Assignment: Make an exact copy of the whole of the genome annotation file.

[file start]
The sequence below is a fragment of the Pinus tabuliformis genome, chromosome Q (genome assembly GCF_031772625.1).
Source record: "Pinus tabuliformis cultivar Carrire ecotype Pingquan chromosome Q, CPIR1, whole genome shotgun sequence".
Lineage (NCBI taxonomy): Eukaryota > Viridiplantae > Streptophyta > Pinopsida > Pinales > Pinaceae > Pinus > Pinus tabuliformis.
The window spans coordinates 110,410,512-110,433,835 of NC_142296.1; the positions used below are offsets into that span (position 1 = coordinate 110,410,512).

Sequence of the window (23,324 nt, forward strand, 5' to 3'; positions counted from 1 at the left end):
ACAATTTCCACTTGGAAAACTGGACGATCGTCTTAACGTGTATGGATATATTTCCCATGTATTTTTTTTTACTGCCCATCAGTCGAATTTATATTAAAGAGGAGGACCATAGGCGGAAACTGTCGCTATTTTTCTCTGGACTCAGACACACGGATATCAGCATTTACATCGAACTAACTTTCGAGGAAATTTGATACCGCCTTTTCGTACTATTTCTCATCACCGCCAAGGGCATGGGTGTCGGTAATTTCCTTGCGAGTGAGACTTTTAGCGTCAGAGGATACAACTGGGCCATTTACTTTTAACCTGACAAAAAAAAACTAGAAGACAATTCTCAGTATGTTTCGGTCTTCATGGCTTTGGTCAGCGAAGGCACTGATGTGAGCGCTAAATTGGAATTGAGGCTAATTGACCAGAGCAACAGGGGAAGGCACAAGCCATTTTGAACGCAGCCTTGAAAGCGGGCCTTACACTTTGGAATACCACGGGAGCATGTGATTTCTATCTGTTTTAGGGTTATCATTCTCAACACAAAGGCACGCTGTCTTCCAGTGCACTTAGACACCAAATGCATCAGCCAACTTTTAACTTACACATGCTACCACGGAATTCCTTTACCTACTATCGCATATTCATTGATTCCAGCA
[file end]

The sequence below is a fragment of the Pinus tabuliformis genome, chromosome Q (genome assembly GCF_031772625.1).
Source record: "Pinus tabuliformis cultivar Carrire ecotype Pingquan chromosome Q, CPIR1, whole genome shotgun sequence".
Lineage (NCBI taxonomy): Eukaryota > Viridiplantae > Streptophyta > Pinopsida > Pinales > Pinaceae > Pinus > Pinus tabuliformis.
The window spans coordinates 110,410,512-110,433,835 of NC_142296.1; the positions used below are offsets into that span (position 1 = coordinate 110,410,512).

Sequence of the window (23,324 nt, forward strand, 5' to 3'; positions counted from 1 at the left end):
ACAATTTCCACTTGGAAAACTGGACGATCGTCTTAACGTGTATGGATATATTTCCCATGTATTTTTTTTTACTGCCCATCAGTCGAATTTATATTAAAGAGGAGGACCATAGGCGGAAACTGTCGCTATTTTTCTCTGGACTCAGACACACGGATATCAGCATTTACATCGAACTAACTTTCGAGGAAATTTGATACCGCCTTTTCGTACTATTTCTCATCACCGCCAAGGGCATGGGTGTCGGTAATTTCCTTGCGAGTGAGACTTTTAGCGTCAGAGGATACAACTGGGCCATTTACTTTTAACCTGACAAAAAAAAACTAGAAGACAATTCTCAGTATGTTTCGGTCTTCATGGCTTTGGTCAGCGAAGGCACTGATGTGAGCGCTAAATTGGAATTGAGGCTAATTGACCAGAGCAACAGGGGAAGGCACAAGCCATTTTGAACGCAGCCTTGAAAGCGGGCCTTACACTTTGGAATACCACGGGAGCATGTGATTTCTATCTGTTTTAGGGTTATCATTCTCAACACAAAGGCACGCTGTCTTCCAGTGCACTTAGACACCAAATGCATCAGCCAACTTTTAACTTACACATGCTACCACGGAATTCCTTTACCTACTATCGCATATTCATTGATTCCAGCA